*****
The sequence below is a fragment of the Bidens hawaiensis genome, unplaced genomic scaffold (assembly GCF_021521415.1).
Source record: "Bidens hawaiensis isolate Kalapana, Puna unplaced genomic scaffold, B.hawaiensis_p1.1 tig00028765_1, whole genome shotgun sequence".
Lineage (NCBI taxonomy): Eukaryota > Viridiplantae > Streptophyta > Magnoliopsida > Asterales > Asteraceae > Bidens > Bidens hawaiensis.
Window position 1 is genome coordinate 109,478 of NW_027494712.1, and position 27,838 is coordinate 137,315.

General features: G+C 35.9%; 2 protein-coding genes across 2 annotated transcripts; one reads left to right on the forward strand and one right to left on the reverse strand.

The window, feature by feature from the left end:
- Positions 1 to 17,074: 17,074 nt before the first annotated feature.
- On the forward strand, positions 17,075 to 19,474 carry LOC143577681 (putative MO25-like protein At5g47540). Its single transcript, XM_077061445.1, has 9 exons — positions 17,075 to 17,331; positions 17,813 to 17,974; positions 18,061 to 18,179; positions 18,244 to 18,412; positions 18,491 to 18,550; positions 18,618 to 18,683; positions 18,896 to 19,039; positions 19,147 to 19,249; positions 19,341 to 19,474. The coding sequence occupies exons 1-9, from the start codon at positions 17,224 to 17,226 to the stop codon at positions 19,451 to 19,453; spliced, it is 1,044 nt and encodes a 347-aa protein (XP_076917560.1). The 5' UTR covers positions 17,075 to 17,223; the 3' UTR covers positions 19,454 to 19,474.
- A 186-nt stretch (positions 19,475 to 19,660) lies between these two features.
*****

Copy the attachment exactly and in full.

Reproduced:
The sequence below is a fragment of the Bidens hawaiensis genome, unplaced genomic scaffold (assembly GCF_021521415.1).
Source record: "Bidens hawaiensis isolate Kalapana, Puna unplaced genomic scaffold, B.hawaiensis_p1.1 tig00028765_1, whole genome shotgun sequence".
Lineage (NCBI taxonomy): Eukaryota > Viridiplantae > Streptophyta > Magnoliopsida > Asterales > Asteraceae > Bidens > Bidens hawaiensis.
Window position 1 is genome coordinate 109,478 of NW_027494712.1, and position 27,838 is coordinate 137,315.

General features: G+C 35.9%; 2 protein-coding genes across 2 annotated transcripts; one reads left to right on the forward strand and one right to left on the reverse strand.

The window, feature by feature from the left end:
- Positions 1 to 17,074: 17,074 nt before the first annotated feature.
- On the forward strand, positions 17,075 to 19,474 carry LOC143577681 (putative MO25-like protein At5g47540). Its single transcript, XM_077061445.1, has 9 exons — positions 17,075 to 17,331; positions 17,813 to 17,974; positions 18,061 to 18,179; positions 18,244 to 18,412; positions 18,491 to 18,550; positions 18,618 to 18,683; positions 18,896 to 19,039; positions 19,147 to 19,249; positions 19,341 to 19,474. The coding sequence occupies exons 1-9, from the start codon at positions 17,224 to 17,226 to the stop codon at positions 19,451 to 19,453; spliced, it is 1,044 nt and encodes a 347-aa protein (XP_076917560.1). The 5' UTR covers positions 17,075 to 17,223; the 3' UTR covers positions 19,454 to 19,474.
- A 186-nt stretch (positions 19,475 to 19,660) lies between these two features.